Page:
** In no event will the authors be held liable for any damages arising from
** the use of this software.
** Permission is granted to anyone to use this software for any purpose,
** including commercial applications, and to alter it and redistribute
** it freely, subject to the following restrictions:
** 1. The origin of this software must not be misrepresented; you must not
**    claim that you wrote the original software. If you use this software
**    in a product, an acknowledgment in the product documentation would be
**    appreciated but is not required.
** 2. Altered source versions must be plainly marked as such, and must not be
**    misrepresented as being the original software.
** 3. This notice may not be removed or altered from any source distribution.
** The dx8Diagnostics / dx8Dynamic homepage is here:
**		http://www.midwinter.com/~larry/programming/dx8diagnostics/
In non-legalese, my goal was to allow you to do anything you like with the software, except claim that you wrote the original version. If my license prevents you from doing something you'd like to do, contact me (my email address is in the source) and we can discuss it.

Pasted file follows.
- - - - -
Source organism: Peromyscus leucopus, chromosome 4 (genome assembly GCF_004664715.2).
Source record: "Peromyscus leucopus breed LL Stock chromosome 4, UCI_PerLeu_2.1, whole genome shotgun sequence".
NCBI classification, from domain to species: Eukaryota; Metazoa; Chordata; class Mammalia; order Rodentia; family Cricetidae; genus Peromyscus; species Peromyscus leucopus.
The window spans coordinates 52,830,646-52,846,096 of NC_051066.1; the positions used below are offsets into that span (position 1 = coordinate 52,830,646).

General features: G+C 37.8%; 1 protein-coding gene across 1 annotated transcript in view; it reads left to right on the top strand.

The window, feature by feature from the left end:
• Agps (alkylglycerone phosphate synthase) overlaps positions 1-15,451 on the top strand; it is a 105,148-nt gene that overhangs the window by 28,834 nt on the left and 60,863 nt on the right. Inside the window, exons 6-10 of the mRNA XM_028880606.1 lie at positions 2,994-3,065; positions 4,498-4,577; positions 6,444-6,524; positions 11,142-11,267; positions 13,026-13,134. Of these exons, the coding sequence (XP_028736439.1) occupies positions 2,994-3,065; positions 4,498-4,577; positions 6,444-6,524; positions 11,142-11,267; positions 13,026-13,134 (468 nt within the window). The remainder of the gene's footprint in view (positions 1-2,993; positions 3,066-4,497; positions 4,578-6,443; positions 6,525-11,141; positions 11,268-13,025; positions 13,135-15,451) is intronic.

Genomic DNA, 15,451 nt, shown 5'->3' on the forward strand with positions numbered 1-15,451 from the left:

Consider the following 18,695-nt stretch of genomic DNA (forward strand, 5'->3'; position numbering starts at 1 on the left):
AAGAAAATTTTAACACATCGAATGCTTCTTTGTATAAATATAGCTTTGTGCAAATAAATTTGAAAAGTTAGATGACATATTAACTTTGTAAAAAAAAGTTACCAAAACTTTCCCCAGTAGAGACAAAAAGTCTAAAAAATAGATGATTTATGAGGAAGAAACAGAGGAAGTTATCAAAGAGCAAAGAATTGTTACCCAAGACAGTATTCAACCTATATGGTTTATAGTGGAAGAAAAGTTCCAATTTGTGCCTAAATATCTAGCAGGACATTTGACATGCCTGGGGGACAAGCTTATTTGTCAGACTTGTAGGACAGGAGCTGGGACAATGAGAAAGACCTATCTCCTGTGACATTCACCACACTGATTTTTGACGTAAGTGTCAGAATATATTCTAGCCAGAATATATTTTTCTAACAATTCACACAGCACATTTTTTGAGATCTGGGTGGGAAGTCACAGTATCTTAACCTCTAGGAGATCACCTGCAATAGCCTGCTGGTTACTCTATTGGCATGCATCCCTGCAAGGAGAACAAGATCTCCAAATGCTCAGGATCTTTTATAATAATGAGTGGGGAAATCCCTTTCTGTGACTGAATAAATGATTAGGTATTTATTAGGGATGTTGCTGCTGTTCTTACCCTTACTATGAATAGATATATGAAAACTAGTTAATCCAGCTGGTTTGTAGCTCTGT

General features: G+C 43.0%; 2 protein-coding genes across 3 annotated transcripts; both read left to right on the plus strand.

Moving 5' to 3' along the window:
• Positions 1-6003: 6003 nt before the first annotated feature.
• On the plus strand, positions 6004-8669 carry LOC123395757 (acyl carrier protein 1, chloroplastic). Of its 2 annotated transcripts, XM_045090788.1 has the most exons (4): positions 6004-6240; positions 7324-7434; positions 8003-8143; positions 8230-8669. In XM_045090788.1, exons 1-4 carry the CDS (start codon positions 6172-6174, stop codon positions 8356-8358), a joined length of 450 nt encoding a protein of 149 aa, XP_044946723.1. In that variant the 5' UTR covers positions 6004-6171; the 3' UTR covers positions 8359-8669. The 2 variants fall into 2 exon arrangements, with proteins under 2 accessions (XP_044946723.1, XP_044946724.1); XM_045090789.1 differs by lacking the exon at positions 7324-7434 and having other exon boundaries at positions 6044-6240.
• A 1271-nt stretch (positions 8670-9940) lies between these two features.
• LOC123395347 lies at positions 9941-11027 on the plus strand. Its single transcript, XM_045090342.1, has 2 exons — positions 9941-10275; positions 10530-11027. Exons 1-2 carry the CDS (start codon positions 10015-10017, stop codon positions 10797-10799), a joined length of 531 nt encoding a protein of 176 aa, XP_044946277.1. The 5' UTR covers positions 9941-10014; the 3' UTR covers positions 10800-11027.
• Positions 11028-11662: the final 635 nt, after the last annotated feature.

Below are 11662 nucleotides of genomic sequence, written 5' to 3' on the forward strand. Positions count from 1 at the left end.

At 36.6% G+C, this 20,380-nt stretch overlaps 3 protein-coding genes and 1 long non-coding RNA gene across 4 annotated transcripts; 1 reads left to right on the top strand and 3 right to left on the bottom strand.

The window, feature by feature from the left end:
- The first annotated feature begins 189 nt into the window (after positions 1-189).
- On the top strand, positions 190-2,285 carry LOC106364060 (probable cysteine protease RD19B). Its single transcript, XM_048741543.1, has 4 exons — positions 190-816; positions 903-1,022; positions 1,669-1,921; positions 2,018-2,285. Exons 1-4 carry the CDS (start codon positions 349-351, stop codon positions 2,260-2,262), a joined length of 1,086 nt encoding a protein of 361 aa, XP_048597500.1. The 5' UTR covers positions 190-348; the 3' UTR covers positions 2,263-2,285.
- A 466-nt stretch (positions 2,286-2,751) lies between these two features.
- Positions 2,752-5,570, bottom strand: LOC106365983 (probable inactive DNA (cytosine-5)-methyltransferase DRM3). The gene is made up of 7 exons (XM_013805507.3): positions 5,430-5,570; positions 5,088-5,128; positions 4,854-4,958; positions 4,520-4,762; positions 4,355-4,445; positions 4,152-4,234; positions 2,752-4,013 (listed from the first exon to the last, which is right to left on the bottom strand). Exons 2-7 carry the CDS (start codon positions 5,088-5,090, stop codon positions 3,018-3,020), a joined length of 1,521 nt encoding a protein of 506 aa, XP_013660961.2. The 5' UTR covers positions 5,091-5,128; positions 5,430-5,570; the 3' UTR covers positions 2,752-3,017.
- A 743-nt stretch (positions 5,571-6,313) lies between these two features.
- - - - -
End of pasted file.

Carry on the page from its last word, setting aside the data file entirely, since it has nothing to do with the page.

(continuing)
The Future

Obviously, it'd be nice if dx8Diagnostics printed out more stuff... processor speed would be nice. But I think I've spent enough time on this thing... maybe some kind programmer somewhere will send me some spiffy dx8DiagnosticsPrinter classes? Maybe?

Version History

Friday, June 6th, 2003
Note: anyone running version 1.1 is advised to upgrade. See first change.
Thursday, May 29th, 2003
Monday, January 20th, 2003
Initial public release.

Happy runtime-linking and diagnosing!